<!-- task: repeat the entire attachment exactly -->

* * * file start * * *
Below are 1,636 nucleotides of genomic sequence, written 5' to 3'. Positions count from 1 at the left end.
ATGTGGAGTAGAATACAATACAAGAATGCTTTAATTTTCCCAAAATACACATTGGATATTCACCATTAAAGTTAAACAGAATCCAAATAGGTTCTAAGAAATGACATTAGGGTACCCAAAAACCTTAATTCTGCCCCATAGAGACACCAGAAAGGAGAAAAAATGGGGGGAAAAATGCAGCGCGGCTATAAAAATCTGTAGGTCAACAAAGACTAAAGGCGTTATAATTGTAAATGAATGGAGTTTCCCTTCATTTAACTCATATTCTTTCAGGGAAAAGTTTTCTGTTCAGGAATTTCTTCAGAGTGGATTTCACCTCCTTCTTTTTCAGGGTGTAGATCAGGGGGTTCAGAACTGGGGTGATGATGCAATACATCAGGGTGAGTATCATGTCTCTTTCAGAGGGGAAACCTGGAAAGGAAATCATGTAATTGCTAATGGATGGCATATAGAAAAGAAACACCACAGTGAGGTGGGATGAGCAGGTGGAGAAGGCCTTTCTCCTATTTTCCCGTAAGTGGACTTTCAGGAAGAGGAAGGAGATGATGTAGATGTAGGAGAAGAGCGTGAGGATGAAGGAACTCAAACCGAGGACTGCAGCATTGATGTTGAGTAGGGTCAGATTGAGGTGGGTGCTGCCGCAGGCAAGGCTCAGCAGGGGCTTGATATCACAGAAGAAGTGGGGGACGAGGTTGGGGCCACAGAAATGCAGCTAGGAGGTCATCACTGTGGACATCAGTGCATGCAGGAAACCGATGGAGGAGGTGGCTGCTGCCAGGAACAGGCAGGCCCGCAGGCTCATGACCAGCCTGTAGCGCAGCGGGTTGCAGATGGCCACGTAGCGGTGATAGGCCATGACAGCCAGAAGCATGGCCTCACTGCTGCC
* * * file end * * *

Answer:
Below are 1,636 nucleotides of genomic sequence, written 5' to 3'. Positions count from 1 at the left end.
ATGTGGAGTAGAATACAATACAAGAATGCTTTAATTTTCCCAAAATACACATTGGATATTCACCATTAAAGTTAAACAGAATCCAAATAGGTTCTAAGAAATGACATTAGGGTACCCAAAAACCTTAATTCTGCCCCATAGAGACACCAGAAAGGAGAAAAAATGGGGGGAAAAATGCAGCGCGGCTATAAAAATCTGTAGGTCAACAAAGACTAAAGGCGTTATAATTGTAAATGAATGGAGTTTCCCTTCATTTAACTCATATTCTTTCAGGGAAAAGTTTTCTGTTCAGGAATTTCTTCAGAGTGGATTTCACCTCCTTCTTTTTCAGGGTGTAGATCAGGGGGTTCAGAACTGGGGTGATGATGCAATACATCAGGGTGAGTATCATGTCTCTTTCAGAGGGGAAACCTGGAAAGGAAATCATGTAATTGCTAATGGATGGCATATAGAAAAGAAACACCACAGTGAGGTGGGATGAGCAGGTGGAGAAGGCCTTTCTCCTATTTTCCCGTAAGTGGACTTTCAGGAAGAGGAAGGAGATGATGTAGATGTAGGAGAAGAGCGTGAGGATGAAGGAACTCAAACCGAGGACTGCAGCATTGATGTTGAGTAGGGTCAGATTGAGGTGGGTGCTGCCGCAGGCAAGGCTCAGCAGGGGCTTGATATCACAGAAGAAGTGGGGGACGAGGTTGGGGCCACAGAAATGCAGCTAGGAGGTCATCACTGTGGACATCAGTGCATGCAGGAAACCGATGGAGGAGGTGGCTGCTGCCAGGAACAGGCAGGCCCGCAGGCTCATGACCAGCCTGTAGCGCAGCGGGTTGCAGATGGCCACGTAGCGGTGATAGGCCATGACAGCCAGAAGCATGGCCTCACTGCTGCC